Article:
Reducing the risk of stroke recurrence

April 6, 2006

Administration of intravenous recombinant tissue plasminogen activator (tPA) significantly reduces disability and death from acute ischemic stroke when treatment can be given within 3 hours of clearly defined symptom onset and patients meet other inclusion and exclusion criteria. However, there are a number of other measures that can be taken to reduce the risk of recurrence for those patients as well as in individuals who are not candidates for tPA, said Subramanian Hariharan, MD, clinical associate professor of neuroscience at Seton Hall University, Edison, NJ.

Administration of intravenous recombinant tissue plasminogen activator (tPA) significantly reduces disability and death from acute ischemic stroke when treatment can be given within 3 hours of clearly defined symptom onset and patients meet other inclusion and exclusion criteria. However, there are a number of other measures that can be taken to reduce the risk of recurrence for those patients as well as in individuals who are not candidates for tPA, said Subramanian Hariharan, MD, clinical associate professor of neuroscience at Seton Hall University, Edison, NJ.

Antiplatelet therapy should be started after 24 hours in patients with acute ischemic stroke. Aspirin 325 mg/day is the best choice, but clopidogrel offers an alternative for aspirin allergic patients. In an effort to prevent a future stroke, the work-up of ischemic stroke patients should also seek and treat modifiable risk factors, including cardioembolic causes and carotid stenosis. Blood pressure control is important, but clinical trial evidence indicates that antihypertensive treatment is safe and effective for preventing recurrence even in patients who are normotensive. Elevated cholesterol should be controlled with lipid-lowering therapy. However, data are still being awaited regarding the efficacy of statin treatment for secondary stroke prevention and the jury is still out on whether all stroke patients should be placed on a statin.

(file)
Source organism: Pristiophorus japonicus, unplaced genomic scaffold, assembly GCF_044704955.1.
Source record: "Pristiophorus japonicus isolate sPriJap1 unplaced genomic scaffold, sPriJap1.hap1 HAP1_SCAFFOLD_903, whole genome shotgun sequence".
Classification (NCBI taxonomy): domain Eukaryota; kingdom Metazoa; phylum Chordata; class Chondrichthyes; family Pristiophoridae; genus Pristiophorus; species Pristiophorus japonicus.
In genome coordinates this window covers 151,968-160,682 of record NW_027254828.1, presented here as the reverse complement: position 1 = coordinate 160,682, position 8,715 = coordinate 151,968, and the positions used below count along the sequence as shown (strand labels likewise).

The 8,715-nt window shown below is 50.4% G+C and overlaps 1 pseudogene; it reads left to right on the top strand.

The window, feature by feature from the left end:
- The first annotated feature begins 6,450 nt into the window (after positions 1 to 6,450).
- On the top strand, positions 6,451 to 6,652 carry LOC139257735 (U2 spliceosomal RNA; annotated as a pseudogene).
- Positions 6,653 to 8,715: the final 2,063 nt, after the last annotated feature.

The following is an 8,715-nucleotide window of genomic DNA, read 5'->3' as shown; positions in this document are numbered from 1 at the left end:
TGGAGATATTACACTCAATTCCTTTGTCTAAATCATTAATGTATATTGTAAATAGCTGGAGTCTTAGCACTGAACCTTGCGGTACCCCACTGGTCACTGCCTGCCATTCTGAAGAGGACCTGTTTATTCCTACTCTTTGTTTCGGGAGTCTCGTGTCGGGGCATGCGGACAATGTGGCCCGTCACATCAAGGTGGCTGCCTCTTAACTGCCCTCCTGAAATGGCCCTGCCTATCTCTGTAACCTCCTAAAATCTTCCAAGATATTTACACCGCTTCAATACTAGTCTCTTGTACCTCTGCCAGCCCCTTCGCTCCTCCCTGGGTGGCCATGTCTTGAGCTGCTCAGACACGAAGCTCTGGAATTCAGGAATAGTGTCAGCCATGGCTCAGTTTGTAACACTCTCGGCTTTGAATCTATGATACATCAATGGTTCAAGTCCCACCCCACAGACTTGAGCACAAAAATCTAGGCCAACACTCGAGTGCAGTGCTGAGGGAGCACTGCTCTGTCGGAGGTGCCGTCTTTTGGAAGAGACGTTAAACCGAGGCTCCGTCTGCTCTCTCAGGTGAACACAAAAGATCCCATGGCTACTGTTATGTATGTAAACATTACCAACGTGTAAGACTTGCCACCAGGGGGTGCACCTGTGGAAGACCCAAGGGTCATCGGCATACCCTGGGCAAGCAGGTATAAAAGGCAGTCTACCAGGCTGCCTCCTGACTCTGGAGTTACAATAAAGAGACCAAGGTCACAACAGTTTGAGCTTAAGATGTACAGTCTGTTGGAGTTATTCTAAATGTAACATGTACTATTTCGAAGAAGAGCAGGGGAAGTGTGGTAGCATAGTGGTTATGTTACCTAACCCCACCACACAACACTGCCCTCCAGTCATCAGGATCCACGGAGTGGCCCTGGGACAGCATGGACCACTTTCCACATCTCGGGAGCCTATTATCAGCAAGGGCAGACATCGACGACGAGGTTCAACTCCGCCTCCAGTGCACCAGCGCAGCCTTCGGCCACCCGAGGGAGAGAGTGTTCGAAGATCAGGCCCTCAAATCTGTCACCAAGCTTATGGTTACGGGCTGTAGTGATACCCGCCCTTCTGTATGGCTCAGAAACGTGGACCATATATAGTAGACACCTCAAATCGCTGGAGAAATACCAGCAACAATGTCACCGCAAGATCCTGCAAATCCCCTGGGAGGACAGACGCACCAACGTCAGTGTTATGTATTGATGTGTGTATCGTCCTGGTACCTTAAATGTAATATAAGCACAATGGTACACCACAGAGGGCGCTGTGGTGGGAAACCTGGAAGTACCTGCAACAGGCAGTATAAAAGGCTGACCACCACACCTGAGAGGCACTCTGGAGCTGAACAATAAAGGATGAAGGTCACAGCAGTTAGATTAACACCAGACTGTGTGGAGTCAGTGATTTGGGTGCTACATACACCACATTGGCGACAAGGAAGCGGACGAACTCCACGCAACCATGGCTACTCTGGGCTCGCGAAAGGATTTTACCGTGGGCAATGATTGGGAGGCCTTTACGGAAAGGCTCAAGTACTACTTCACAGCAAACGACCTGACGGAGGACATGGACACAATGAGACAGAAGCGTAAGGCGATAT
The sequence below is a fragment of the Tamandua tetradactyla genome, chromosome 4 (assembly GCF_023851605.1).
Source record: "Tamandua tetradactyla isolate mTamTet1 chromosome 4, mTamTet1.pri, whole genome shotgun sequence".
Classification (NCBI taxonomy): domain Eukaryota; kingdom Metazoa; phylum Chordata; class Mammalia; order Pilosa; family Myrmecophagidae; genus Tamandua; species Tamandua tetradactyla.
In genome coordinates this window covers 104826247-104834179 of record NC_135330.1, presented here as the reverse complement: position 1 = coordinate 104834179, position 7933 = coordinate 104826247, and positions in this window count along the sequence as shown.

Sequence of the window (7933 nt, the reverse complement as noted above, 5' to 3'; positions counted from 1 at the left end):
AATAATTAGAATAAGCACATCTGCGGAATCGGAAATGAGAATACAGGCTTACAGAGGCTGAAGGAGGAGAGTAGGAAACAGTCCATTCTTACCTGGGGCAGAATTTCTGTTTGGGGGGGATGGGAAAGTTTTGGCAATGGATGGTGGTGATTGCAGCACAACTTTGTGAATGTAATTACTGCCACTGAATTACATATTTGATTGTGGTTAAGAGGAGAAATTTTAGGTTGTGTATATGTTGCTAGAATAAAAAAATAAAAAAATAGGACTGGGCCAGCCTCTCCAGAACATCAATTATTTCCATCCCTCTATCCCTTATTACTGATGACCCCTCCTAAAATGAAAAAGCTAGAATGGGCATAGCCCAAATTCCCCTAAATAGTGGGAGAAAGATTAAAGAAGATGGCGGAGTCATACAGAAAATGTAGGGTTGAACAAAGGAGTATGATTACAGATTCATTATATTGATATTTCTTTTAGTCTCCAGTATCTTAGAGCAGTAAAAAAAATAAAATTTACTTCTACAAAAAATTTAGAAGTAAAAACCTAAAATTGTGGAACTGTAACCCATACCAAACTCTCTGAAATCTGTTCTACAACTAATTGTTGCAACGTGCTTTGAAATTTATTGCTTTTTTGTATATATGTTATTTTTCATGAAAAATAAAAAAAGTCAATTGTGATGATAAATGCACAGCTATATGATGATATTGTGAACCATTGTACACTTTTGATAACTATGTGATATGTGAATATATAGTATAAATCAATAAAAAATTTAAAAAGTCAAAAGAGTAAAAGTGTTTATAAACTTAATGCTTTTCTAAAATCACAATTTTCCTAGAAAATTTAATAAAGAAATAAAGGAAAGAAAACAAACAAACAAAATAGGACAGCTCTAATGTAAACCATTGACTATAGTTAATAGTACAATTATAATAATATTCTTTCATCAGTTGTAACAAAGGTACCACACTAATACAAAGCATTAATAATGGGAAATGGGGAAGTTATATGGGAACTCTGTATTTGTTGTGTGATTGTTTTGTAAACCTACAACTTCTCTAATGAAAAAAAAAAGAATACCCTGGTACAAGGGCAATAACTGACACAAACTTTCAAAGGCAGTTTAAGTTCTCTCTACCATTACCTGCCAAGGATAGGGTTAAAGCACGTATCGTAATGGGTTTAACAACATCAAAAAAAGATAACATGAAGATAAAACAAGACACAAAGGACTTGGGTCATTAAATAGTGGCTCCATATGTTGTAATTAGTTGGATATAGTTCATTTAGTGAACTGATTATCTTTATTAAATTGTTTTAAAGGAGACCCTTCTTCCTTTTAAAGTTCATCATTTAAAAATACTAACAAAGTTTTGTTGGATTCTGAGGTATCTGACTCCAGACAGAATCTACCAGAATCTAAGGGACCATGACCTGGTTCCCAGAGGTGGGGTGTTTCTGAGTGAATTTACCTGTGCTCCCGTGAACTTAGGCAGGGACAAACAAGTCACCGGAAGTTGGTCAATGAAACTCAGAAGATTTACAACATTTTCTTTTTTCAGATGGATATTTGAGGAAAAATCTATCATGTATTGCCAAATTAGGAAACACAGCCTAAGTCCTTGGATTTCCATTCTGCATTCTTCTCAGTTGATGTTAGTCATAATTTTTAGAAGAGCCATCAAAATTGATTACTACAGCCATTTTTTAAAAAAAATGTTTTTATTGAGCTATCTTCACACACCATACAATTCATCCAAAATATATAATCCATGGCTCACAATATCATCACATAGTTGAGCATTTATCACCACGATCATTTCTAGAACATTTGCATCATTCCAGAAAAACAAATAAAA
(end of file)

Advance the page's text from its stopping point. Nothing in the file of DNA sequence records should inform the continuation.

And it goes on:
Clinicians should also be aware of tests and treatments that are of no value. "Screening of antiphospholipid antibodies and CRP is unnecessary in the evaluation of ischemic stroke patients, there is no role for IV magnesium treatment in acute stroke, and there is no benefit for checking homocysteine levels or administering vitamins to lower homocysteine for reducing stroke risk," Hariharan said.